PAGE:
Dinoviz: Exploring the History and Nature of Science Through the Progression of Dinosaur Visualizationby: Renee Clary and James Wandersee

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Dinosaurs in the middle school classroom can be exciting. These extinct reptiles are both an exotic subject and familiar to our students. Because students are inherently interested, dinosaurs can serve as an effective portal for the integration of biology, geology, ecology, and the history and nature of science. The field of dinosaur study is dynamic, and our knowledge of these animals—as well as our images of them—advances with each new discovery. The authors developed the DinoViz project to tap into the rich resources of historic dinosaur images and reveal the progression and nature of science to their students through the evolution of dinosaur illustrations.

Grades
  • Middle
Publication Date
2/1/2011

Community ActivitySaved in 214 Libraries

Reviews (3)
  • on Wed Jul 25, 2012 10:43 AM

This article has excellent background information about dinosaurs. As new discoveries of dinosaurs are made, our vision of dinosaurs has changed. Science is always changing every second as discoveries are made and this article does an excellent job of teaching this to students as they explore visualizations of dinosaurs through the last few decades.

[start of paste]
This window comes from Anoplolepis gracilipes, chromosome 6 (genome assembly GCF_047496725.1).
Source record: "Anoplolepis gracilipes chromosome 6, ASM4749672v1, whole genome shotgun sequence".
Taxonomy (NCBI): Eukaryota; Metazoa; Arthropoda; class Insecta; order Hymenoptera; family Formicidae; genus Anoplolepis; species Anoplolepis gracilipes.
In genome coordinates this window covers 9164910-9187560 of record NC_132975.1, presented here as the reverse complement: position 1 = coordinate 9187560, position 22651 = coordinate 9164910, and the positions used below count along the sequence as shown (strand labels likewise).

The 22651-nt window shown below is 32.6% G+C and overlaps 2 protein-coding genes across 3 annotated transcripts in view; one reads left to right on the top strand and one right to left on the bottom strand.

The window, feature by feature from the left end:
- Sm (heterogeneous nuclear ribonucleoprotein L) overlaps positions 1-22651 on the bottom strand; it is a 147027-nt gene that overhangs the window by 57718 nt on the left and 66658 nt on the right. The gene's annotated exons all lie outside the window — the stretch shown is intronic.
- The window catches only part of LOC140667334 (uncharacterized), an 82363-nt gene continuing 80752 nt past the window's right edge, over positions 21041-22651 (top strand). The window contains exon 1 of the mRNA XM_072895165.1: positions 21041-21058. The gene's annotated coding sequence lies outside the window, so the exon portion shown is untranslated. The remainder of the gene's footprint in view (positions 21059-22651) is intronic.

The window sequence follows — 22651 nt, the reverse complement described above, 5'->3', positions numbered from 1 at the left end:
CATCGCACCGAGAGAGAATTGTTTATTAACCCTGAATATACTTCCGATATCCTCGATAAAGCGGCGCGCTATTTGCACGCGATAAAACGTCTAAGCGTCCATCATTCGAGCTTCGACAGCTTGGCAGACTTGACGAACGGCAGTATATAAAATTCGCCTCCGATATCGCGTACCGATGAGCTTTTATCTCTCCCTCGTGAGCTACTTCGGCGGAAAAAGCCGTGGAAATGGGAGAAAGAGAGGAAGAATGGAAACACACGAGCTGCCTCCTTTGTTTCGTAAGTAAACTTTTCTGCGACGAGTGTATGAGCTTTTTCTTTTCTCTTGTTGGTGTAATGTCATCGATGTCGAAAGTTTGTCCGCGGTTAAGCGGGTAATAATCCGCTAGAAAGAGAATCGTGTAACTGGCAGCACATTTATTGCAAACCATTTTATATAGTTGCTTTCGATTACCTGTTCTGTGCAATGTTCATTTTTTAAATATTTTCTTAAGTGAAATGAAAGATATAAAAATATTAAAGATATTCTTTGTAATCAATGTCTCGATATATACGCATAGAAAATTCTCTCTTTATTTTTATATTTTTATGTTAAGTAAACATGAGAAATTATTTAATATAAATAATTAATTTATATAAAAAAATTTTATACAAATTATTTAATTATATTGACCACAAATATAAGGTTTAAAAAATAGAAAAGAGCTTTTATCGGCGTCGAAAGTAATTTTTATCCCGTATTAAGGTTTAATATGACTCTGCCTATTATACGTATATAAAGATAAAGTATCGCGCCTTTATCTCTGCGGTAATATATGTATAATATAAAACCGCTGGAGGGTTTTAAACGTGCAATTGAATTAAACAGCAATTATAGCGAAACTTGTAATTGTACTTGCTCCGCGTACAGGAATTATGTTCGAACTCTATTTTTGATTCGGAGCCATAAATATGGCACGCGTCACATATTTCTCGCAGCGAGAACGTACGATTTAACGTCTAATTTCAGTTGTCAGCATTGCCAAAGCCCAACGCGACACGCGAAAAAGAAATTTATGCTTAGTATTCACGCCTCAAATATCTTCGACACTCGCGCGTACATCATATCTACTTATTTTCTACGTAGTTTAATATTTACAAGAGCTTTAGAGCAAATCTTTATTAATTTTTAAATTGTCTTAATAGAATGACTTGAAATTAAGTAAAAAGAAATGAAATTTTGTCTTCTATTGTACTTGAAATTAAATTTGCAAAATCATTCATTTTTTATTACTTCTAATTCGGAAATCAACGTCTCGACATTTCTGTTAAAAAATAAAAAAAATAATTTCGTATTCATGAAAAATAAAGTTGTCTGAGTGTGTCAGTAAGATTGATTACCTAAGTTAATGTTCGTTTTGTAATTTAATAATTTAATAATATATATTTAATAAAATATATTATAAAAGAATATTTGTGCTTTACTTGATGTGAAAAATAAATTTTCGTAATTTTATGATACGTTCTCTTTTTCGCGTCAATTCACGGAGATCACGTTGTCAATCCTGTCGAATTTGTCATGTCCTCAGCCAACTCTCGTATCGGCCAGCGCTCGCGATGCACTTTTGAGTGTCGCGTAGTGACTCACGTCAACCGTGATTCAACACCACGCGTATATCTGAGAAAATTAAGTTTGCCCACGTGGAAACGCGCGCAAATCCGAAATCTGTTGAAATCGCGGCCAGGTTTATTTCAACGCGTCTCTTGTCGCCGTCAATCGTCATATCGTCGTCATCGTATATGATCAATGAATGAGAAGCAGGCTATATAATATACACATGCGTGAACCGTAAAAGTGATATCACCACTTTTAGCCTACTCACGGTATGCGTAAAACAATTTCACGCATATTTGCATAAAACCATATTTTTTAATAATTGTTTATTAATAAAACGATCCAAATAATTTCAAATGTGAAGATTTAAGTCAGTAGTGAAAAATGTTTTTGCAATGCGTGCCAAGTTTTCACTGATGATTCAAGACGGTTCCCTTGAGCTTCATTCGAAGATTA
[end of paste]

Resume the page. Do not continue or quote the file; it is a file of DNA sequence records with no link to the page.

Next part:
Betty Paulsell  (Kansas City, MO)
Betty Paulsell (Kansas City, MO)

  • on Wed Feb 22, 2012 9:05 PM

While this project is recommended for middle school students, I could definitely see my high school earth science students enjoying this project. I think this is a very valuable project because it teaches students to think critically about the illustrations they are viewing. They need to ask themselves if the art is based on current science understanding or if it shows some type of misconception.

Ruth Hutson  (Westmoreland, KS)
Ruth Hutson (Westmoreland, KS)

  • on Mon May 09, 2011 3:30 PM

This article does an excellent job of explaining the History and Nature of Science in context of how dinosaurs are visualized. The authors begin by outlining the history of dinosaurs in the fossil record and how scientists studied dinosaurs over the years. The authors then outline a program called DinoViz. In this project, students compile portfolios of dinosaur illustrations spanning 5 decades and then research and evaluate the geological and biological characteristics portrayed. This project offers an excellent opportunity for cross-curriular lessons in art and history. I look forward to implementing this project with my students soon!

Maureen Stover  (Seaside, CA)
Maureen Stover (Seaside, CA)


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